Jamaican Creole Syntax

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Cambridge University Press, Jan 2, 1966 - Language Arts & Disciplines - 164 pages
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Originally published in 1966, Beryl Loftman Bailey's book was one of the first on the Jamaican Creole language, its origins and its influence on the teaching of English in Jamaica. A native Jamaican herself, Bailey's personal experience of both learning and later teaching English in the Caribbean was a springboard to her interest in the problems of language interference in contact situations. She challenged a notion prevalent throughout English teachers in Caribbean at the time that Creole was a 'dialect' not a language and therefore need not be considered in teaching. The social implications of this view are also explored. Bailey's detailed analysis of Jamaican Creole phonology, morphology, kernel sentence structure and simple and double-based transformations provided valuable insights into the foundations of the language and its educational implications.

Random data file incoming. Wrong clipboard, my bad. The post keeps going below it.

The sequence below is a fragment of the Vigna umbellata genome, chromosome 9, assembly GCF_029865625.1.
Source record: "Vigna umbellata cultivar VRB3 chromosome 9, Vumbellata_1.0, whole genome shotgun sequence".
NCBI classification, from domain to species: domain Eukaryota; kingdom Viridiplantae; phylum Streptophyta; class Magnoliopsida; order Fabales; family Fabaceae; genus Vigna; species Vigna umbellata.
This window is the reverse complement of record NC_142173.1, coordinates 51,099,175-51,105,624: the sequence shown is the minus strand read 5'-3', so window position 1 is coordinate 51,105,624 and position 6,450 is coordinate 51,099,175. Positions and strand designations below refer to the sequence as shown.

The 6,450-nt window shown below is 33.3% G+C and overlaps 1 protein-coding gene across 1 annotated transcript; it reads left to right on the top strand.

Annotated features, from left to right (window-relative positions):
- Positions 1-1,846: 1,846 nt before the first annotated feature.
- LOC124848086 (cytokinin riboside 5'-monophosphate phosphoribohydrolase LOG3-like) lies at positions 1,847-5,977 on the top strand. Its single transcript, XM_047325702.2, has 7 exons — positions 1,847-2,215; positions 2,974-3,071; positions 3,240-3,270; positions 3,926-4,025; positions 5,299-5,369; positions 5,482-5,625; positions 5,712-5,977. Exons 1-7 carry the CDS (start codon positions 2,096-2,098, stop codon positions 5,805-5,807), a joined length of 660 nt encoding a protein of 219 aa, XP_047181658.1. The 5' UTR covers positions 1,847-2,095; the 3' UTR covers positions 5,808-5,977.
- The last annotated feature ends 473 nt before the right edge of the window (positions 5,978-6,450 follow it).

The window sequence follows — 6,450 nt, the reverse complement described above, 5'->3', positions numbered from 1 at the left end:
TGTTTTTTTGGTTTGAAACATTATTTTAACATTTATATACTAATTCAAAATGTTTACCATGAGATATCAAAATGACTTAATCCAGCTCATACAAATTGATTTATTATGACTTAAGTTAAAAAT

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Contents

THE ELEMENTS OF PHONOLOGY
13
THE WORD CLASSES
20
KERNEL SENTENCE STRUCTURE
63
SIMPLE TRANSFORMATIONS
78
DOUBLEBASED TRANSFORMATIONS page
97
MORPHEME VARIANTS AND MORPHOPHONEMICS
138
conclusions
144
File card no 1655
157
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